2010-10-29 / Top Stories

Broad Channel Flooding Plan Put Off Until 2012

By Miriam Rosenberg

Following May’s announcement, Grace Arnemann, who lives in one of the homes closest to the water, shows Borough President Helen Marshall how high the floodwaters came outside her home during the Nor’easter in March. Inset, in May, Borough President Helen Marshall announced that a $24 million project to fix flooding problems in Broad Channel was to begin this summer. Joining her were Ed Coleman of the Department of Environmental Protection, Queens Commissioner for the DOT Maura McCarthy, State Senator Shirley Huntley, Assemblywoman Audrey Pheffer, Councilman Eric Ulrich and Anthony Gulotta, a consulting engineer from Marshall’s office. Following May’s announcement, Grace Arnemann, who lives in one of the homes closest to the water, shows Borough President Helen Marshall how high the floodwaters came outside her home during the Nor’easter in March. Inset, in May, Borough President Helen Marshall announced that a $24 million project to fix flooding problems in Broad Channel was to begin this summer. Joining her were Ed Coleman of the Department of Environmental Protection, Queens Commissioner for the DOT Maura McCarthy, State Senator Shirley Huntley, Assemblywoman Audrey Pheffer, Councilman Eric Ulrich and Anthony Gulotta, a consulting engineer from Marshall’s office. Just four months after being assured that $24 million would be allocated to the FY 2010 city budget (which began in July) to alleviate the flooding in Broad Channel, residents have learned that any construction to end the problem will not begin until 2012. The request for a ‘declaration of emergency,’ needed to begin the construction promptly on West 12 Road where flooding is especially bad, was recently denied.

In a letter to Mayor Bloomberg, Assemblywoman Audrey Pheffer asked the mayor to aid the Broad Channel residents.

“The flooding is so severe at times that fire, police, and emergency vehicles have been unable to access the homes on West 12 Road,” said Pheffer in the September 21 correspondence. “New York City DEP [Department of Environmental Protection], DOT [Department of Transportation], NYS DEC [Department of Environmental Conservation] and countless other agencies have all met to address this dangerous situation. Borough President Helen Marshall has secured over $24 million in funding to address the flooding conditions in the entire Broad Channel area. However, West 12 Road is an emergency situation and must be declared so.”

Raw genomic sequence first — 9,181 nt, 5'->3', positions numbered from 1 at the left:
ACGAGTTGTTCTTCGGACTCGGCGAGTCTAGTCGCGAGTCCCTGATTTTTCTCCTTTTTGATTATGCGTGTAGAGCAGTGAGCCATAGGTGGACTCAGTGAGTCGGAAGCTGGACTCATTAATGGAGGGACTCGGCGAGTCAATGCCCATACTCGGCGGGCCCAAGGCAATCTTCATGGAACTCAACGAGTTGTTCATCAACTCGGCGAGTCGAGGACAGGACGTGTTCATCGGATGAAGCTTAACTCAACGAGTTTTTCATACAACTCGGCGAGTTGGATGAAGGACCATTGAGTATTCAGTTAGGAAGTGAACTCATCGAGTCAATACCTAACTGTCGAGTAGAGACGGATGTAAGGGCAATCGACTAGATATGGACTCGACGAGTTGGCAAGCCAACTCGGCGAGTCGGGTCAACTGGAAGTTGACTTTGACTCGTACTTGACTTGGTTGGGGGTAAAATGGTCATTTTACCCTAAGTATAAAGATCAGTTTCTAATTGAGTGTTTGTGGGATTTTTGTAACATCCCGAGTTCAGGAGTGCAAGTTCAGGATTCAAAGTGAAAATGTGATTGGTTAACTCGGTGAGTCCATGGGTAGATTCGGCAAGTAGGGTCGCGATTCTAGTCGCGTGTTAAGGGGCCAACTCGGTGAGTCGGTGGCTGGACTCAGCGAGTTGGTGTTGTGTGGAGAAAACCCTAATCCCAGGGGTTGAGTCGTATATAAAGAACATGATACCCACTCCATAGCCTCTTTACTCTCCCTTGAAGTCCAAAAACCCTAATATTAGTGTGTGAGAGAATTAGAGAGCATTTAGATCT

Dan Mundy, the president of the Broad Channel Civic Association, wrote to the deputy mayor of operations, Stephen Goldsmith, on September 24 about the West 12 Road problem.

“This block is prone to some flooding at virtually every high tide and can be under up to three feet of water if astronomical and wind conditions are right,” Mundy wrote. He added, “The nature of this problem and the safety concerns that this has created should mandate nothing less [than the declaration of an emergency situation].”

Marshall announced the funding during a tour of West 12 Road in May. Standing with representatives from the DEP and the DOT, Marshall said at the time, “The $24 million area-wide project will begin here on West 12 Road and will include additional streets that will be incorporated in order of severity of needs.” The Queens BP added that West 12 Road would be granted an emergency status and would be worked on first. ”

At that time, Maura McCarthy, the commissioner for the DOT, told The Wave that a bulkhead was to be constructed on West 12 Road this [past] summer to minimize flooding. The Broad Channel Civic Association is scheduled to discuss the Flood Mitigation Capital Project Initiative for West 12 Road and other streets in the community on October 28.

“The design phase of this project has already commenced and we are presently engaged with the city in an attempt to expedite this project to allow actual construction for this flood mitigation project to begin on West 12 Road during the Spring/Summer of 2011,” said Broad Channel resident Peter Mahon in an October 24 email. Mahon is leading the fight to alleviate the flooding. “We have been informed that preliminary design concepts for this project will be made available to us in December.

“Our strength in numbers, evidenced at the West 12 Road residents April 16, 2010 meeting with the Queens Borough President, proved invaluable in finally getting this project off the ground after years of inaction on the part of the city.”

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